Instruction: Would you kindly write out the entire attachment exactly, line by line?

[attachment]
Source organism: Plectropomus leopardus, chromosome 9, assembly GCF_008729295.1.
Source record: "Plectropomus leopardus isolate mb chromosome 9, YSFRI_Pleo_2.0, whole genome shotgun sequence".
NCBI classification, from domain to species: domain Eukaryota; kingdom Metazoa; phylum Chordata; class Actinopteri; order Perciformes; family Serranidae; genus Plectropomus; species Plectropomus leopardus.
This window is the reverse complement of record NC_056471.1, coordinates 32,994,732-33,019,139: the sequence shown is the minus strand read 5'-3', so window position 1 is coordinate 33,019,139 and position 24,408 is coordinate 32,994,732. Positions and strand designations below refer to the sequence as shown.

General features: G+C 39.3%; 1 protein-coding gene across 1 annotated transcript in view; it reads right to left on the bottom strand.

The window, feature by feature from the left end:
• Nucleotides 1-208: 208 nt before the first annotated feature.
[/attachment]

Source organism: Plectropomus leopardus, chromosome 9, assembly GCF_008729295.1.
Source record: "Plectropomus leopardus isolate mb chromosome 9, YSFRI_Pleo_2.0, whole genome shotgun sequence".
NCBI classification, from domain to species: domain Eukaryota; kingdom Metazoa; phylum Chordata; class Actinopteri; order Perciformes; family Serranidae; genus Plectropomus; species Plectropomus leopardus.
This window is the reverse complement of record NC_056471.1, coordinates 32,994,732-33,019,139: the sequence shown is the minus strand read 5'-3', so window position 1 is coordinate 33,019,139 and position 24,408 is coordinate 32,994,732. Positions and strand designations below refer to the sequence as shown.

General features: G+C 39.3%; 1 protein-coding gene across 1 annotated transcript in view; it reads right to left on the bottom strand.

The window, feature by feature from the left end:
• Nucleotides 1-208: 208 nt before the first annotated feature.